By Geoffrey Cann
A non fungible token or NFT for a digital work of art sold recently for several million in crypto currency, which raises the question of how NFTs might apply to oil and gas.
Why We Collect Things
I was dusting the mantle over the fireplace this week (because in the lockdown I’m using my time wisely). A year of general household malaise have allowed the dust to settle in a thick and depressing layer, and it was long past time to deal with it.
Our mantle is where we have a collection of stone carvings from our various travels, and as I picked up each one to give it a wipe-down, I felt a slight twinge of nostalgia for the time when we purchased these pieces. This one was from a trip to Iqaluit when we almost got lost on the ice floes, and that one is a rescue from the basement of an art gallery in Calgary, and that one was from a one-eyed jade carver from pre-handover Cat Street in Hong Kong.
Of all species, humans have a curious fascination for the unusual and the exotic, and many among us are great collectors of things. Collecting starts very early in life, with Barbie dolls, beach glass, stones, Lego, and Pokémon cards. Generations have their collections—I once collected postage stamps, and baseball cards, but my mother collected tea cups and cranberry-coloured glass. It should be no surprise that today’s generation, the digital generation, will collect digital things.
And sure enough, a recent news story caught my attention this week as a digital artist sold a montage of his digital works at auction for $69m in cryptocurrency, in the form of a non fungible token, or NFT.
Let’s break this apart, beginning with the term fungibility.
REAL FUNGIBLE ASSETS
An asset that is fungible has a perfect substitute of the same value. A 20 dollar bill can be exchanged for another 20, or 2 tens, or 4 five dollar bills, or 20 ones, or 200 dimes, or any combination of bills and coins that adds up to $20. Gold, casino chips, and a company’s stock certificates, are examples of fungible assets.
As commodities, petroleum products like gasoline, are fungible. Your gasoline-powered car can accept fuel from any gasoline station, regardless of the brand of fuel or where it was made. Methane and propane are 100% fungible. The burner tip in your furnace doesn’t care whether the methane originated in Canada or in Australia. Every molecule is identical.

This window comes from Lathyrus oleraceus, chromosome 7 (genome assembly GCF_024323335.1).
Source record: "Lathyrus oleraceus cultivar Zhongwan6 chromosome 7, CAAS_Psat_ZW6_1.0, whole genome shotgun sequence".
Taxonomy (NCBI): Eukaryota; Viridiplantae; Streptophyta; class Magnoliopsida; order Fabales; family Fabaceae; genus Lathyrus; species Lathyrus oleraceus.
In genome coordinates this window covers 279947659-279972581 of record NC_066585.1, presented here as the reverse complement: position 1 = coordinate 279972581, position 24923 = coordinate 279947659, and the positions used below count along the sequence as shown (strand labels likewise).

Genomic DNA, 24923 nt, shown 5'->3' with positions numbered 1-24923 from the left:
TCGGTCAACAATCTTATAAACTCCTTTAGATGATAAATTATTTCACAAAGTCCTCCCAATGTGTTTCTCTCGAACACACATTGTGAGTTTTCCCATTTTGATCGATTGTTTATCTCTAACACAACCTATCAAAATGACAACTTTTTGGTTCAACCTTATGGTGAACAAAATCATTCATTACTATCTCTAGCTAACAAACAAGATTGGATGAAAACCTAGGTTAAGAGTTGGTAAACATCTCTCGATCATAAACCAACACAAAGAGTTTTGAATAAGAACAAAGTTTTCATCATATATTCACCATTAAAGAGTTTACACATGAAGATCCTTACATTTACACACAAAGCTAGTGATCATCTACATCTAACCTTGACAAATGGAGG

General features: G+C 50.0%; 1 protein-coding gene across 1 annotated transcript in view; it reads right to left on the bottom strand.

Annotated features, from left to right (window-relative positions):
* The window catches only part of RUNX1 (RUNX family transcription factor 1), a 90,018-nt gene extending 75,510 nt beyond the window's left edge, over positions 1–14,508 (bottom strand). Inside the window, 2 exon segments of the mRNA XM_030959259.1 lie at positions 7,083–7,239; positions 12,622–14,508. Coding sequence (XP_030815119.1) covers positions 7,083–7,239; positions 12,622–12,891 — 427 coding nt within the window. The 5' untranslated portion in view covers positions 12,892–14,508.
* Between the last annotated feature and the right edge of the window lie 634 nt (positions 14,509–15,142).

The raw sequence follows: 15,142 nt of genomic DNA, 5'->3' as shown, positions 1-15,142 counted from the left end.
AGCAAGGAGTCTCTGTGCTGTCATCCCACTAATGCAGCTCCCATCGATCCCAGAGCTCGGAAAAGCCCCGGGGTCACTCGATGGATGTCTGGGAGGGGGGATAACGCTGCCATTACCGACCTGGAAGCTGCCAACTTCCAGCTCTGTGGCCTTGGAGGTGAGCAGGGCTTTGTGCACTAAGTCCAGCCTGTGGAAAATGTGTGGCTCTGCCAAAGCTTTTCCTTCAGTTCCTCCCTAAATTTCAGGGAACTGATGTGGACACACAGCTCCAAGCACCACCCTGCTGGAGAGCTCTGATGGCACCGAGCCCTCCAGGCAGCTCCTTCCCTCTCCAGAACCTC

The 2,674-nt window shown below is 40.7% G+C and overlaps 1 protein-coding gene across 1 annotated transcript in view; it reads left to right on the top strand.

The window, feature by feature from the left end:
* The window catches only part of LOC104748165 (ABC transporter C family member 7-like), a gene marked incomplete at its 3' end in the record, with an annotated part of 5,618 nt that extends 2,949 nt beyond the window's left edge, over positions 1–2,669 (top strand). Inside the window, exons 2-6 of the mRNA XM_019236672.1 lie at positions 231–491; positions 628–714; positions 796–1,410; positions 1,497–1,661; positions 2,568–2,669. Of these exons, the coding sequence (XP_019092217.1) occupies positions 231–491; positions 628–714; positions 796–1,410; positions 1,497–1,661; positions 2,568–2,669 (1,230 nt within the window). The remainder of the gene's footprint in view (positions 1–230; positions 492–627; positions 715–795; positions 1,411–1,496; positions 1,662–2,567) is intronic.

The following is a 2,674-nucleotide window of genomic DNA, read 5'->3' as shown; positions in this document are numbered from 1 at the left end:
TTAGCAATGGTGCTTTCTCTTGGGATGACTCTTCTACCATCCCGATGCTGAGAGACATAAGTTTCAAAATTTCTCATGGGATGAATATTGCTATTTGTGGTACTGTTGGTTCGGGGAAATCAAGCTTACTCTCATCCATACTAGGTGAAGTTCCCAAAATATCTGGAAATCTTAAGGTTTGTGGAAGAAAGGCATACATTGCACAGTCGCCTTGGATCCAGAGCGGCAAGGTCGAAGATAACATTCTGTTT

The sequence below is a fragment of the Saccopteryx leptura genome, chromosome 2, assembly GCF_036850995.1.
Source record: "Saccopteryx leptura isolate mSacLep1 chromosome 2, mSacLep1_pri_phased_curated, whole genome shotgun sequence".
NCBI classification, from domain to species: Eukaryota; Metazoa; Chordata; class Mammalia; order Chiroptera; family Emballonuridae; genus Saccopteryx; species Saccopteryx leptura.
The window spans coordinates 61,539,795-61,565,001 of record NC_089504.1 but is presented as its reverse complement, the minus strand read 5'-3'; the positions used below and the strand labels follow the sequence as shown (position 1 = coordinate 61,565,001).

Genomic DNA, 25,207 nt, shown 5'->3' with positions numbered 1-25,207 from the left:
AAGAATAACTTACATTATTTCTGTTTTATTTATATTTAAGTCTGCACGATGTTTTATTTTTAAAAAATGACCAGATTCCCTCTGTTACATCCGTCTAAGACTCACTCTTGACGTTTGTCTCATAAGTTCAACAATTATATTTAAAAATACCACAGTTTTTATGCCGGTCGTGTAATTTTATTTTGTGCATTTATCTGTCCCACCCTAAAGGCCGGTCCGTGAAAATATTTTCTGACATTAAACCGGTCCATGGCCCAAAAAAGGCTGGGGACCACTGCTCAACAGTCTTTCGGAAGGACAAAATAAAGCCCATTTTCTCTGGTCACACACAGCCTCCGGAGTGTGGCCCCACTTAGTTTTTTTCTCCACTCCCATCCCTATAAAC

Crude oil is sort of fungible. Not all crudes are alike because crudes vary considerably in their chemical composition and specific gravity, so one barrel of crude cannot be readily substituted for another in all instances. Traders compensate for the lack of perfect substitution by grouping crudes into grades, and agreeing a price differential between various grades.
The oil industry is just one huge exercise in taking a non-fungible asset and making it thoroughly fungible and available to the widest possible market.
Fungible assets conveniently have quantifiable values that readily enable transacting. I can easily convert my $20 bill into rubles, gold, casino chips, or bitcoin.
REAL NON FUNGIBLE ASSETS
Assets that are non-fungible have some unique characteristics that make them non-substitutable for other assets in the same asset class. The stone carvings on my mantle, art work in general, and buildings are non fungible assets. I have a house and Michael Jordan has a house, but they’re not even close in value.
Oil and gas wells are non fungible assets in the same asset class, but they are not substitutes.
DIGITAL FUNGIBLE ASSETS
Fungibility extends to the virtual world too. Digital fungible assets include crypto currency (one bitcoin can be swapped for another bitcoin), and loyalty points. We probably don’t realise it, but we are all merchandising in fungible digital assets as collectors of AirMiles and PetroPoints.
DIGITAL NON FUNGIBLE ASSETS
Which brings us to the curious asset class of digital non fungible assets, which can include trade marks, digital art, software code, videos and movies, ring tones, GIFs, memes, digital land in video games, digital weapons, digital makeup and virtual costumes. Did you ever imagine that these assets would have value?
In 2019, I visited the Rijksmuseum in Amsterdam and was surprised to discover that the Museum encouraged you to take photos of the art collection with your phone. My photo of a piece of their art is not a substitute for the original and the value of the original is not diminished because of the existence of the photo. In fact, the photo might encourage others to visit the Museum for themselves.
The twisty bit about non fungible digital assets is that they can be infinitely and perfectly copied (unlike my imperfect photo of famous works by Rembrandt), and until now, we have not had a mechanism to distinguish the copies from the original.